Kevin O’Keefe has a thing or two to say about the average citizen.
The average American can name all Three Stooges but not all three branches of the federal government. He lives within three miles of a McDonald’s, he has no ambition to be famous and he prefers whole milk to other kinds.
And O’Keefe, author of “The Average American: The Extraordinary Search for the Nation’s Most Ordinary Citizen,” is just warming up.
For years, O’Keefe held high-profile jobs in the sports and entertainment industries. He worked on countless national marketing and public relations campaigns, all designed to reach the average American. Over time, O’Keefe began to wonder whether he knew who that was.
“I really felt I had this need to understand the average American, whomever he or she was,” O’Keefe says.
So he went on a quest. After collecting facts from every credible source he could find (government agencies, polling firms, research organizations and other media), O’Keefe began traveling and interviewing his fellow Americans. He crisscrossed the country for more than two years, research book in hand, trying to create a portrait of the average American.
As he did so, he made an interesting discovery. “We have these impressions that in some cases are left over from years and years ago, like the impression that someone who is an average American lives on a farm in Middle America,” O’Keefe says. “Well, the last time that most Americans lived in rural areas was about 100 years ago. Most average Americans live in metropolitan areas.”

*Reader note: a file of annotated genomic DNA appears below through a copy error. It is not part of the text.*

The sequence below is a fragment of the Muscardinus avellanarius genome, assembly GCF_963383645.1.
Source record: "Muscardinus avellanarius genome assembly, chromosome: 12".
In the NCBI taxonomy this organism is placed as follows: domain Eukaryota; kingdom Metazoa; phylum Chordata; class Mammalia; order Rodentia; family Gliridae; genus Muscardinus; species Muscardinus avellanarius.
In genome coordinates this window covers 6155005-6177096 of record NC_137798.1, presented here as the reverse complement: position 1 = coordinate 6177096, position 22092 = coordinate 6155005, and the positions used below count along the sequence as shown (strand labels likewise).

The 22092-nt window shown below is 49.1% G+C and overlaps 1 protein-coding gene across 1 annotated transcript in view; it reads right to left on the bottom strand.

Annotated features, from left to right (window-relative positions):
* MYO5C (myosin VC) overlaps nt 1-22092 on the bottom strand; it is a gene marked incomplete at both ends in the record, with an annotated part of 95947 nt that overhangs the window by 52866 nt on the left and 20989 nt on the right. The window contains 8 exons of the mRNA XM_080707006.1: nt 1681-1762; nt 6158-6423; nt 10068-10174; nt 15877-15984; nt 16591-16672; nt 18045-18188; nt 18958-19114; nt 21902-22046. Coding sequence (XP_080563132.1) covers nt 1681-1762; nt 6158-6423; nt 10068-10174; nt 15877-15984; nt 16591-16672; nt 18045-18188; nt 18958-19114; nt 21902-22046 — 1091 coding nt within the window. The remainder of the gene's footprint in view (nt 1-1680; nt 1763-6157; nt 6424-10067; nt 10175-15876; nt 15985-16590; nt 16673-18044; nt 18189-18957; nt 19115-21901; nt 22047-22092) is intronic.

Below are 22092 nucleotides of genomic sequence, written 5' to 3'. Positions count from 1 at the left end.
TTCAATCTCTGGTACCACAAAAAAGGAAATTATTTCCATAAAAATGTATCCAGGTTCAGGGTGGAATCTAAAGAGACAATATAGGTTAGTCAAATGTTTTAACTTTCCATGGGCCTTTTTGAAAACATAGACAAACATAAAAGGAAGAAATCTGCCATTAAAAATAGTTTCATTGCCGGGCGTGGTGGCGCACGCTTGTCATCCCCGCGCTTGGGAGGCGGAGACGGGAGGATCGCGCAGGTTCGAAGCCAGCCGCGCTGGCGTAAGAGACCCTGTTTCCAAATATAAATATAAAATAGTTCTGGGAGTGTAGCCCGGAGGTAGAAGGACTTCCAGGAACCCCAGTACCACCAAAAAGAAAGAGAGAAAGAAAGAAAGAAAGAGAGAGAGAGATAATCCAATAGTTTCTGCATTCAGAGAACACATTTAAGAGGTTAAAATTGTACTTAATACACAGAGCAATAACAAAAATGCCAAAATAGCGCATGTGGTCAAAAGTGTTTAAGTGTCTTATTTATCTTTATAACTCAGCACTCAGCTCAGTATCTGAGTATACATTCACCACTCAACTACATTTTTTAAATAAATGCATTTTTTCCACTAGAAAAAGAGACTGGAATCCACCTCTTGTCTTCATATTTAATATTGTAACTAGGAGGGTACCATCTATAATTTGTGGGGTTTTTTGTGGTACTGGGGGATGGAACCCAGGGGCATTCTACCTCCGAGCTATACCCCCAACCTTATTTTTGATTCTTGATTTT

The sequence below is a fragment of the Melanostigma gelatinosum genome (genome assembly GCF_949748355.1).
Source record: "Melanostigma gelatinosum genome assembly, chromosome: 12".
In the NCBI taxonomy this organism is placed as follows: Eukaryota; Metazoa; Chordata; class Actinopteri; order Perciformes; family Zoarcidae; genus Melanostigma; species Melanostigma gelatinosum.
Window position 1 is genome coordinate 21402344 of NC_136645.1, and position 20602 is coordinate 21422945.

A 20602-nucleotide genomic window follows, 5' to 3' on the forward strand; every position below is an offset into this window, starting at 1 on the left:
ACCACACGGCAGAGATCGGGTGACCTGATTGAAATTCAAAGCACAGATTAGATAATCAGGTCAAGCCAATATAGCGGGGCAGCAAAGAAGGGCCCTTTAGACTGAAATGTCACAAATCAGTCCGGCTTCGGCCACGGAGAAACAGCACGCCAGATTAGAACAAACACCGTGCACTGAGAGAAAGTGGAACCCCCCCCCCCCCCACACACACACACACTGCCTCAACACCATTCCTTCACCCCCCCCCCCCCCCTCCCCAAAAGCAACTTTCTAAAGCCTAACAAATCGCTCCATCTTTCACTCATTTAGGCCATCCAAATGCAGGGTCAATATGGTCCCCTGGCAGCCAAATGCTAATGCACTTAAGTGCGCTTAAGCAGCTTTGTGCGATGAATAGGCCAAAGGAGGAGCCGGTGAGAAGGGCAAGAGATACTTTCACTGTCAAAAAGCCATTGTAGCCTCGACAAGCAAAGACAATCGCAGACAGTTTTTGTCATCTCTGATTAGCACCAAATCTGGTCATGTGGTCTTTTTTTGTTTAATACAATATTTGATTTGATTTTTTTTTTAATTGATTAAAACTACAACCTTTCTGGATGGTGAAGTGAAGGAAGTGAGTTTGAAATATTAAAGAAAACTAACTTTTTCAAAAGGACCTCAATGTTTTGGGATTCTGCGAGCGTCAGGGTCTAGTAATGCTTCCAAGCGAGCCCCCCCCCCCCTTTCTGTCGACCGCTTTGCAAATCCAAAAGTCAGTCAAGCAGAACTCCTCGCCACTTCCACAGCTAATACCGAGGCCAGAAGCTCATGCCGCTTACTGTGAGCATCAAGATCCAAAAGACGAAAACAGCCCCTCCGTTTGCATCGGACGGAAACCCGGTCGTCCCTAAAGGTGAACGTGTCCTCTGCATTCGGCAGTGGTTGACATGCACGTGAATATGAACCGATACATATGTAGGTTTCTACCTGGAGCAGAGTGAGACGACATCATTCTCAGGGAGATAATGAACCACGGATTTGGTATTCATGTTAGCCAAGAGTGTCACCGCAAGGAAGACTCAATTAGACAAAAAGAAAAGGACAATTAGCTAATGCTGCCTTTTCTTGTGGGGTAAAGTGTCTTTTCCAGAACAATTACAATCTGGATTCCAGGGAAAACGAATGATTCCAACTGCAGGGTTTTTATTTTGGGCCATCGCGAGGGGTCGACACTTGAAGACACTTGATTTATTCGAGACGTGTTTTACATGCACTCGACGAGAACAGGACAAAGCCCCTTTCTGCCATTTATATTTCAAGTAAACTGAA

Armed with his statistics, O’Keefe says, he was able to “knock down many of the myths about Americans.”
“We have this image that the average American is lacking in smarts,” O’Keefe says, “but in this country, the average IQ scores have increased three points per decade since nationwide IQ testing began in the 1920s.”
Here are a few other things he learned:
* Sixty percent of Americans live in the state in which they were born.
* The average American believes nature is sacred or spiritual but spends 95% of his time indoors.
* The average American buys 800 gallons of gas a year and consumes 55 gallons of soft drinks a year.
* Sixty percent of Americans eat peanut butter at least once a week, and the average American eats three pounds of it a year.
* Americans spend over $100 more a year on footwear than on vegetables.
* The average American shower lasts 10.4 minutes.
* Sixty-nine percent of Americans go to the movies at least once a year.